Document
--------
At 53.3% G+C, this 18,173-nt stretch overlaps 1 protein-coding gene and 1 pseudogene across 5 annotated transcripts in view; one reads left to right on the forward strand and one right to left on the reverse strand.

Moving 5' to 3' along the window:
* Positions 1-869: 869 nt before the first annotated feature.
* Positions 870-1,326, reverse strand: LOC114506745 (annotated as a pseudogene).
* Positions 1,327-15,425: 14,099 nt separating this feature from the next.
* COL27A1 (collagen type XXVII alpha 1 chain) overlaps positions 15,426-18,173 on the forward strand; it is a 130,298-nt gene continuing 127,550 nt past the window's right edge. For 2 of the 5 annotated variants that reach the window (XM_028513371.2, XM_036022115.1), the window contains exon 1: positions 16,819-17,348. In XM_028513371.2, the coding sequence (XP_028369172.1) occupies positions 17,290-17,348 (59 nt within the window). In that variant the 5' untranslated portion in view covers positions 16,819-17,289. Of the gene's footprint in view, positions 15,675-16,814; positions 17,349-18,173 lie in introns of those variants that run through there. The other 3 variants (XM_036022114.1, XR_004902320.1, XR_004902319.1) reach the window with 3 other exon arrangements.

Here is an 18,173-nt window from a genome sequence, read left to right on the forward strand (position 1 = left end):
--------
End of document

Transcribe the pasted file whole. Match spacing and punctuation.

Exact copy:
At 53.3% G+C, this 18,173-nt stretch overlaps 1 protein-coding gene and 1 pseudogene across 5 annotated transcripts in view; one reads left to right on the forward strand and one right to left on the reverse strand.

Moving 5' to 3' along the window:
* Positions 1-869: 869 nt before the first annotated feature.
* Positions 870-1,326, reverse strand: LOC114506745 (annotated as a pseudogene).
* Positions 1,327-15,425: 14,099 nt separating this feature from the next.
* COL27A1 (collagen type XXVII alpha 1 chain) overlaps positions 15,426-18,173 on the forward strand; it is a 130,298-nt gene continuing 127,550 nt past the window's right edge. For 2 of the 5 annotated variants that reach the window (XM_028513371.2, XM_036022115.1), the window contains exon 1: positions 16,819-17,348. In XM_028513371.2, the coding sequence (XP_028369172.1) occupies positions 17,290-17,348 (59 nt within the window). In that variant the 5' untranslated portion in view covers positions 16,819-17,289. Of the gene's footprint in view, positions 15,675-16,814; positions 17,349-18,173 lie in introns of those variants that run through there. The other 3 variants (XM_036022114.1, XR_004902320.1, XR_004902319.1) reach the window with 3 other exon arrangements.

Here is an 18,173-nt window from a genome sequence, read left to right on the forward strand (position 1 = left end):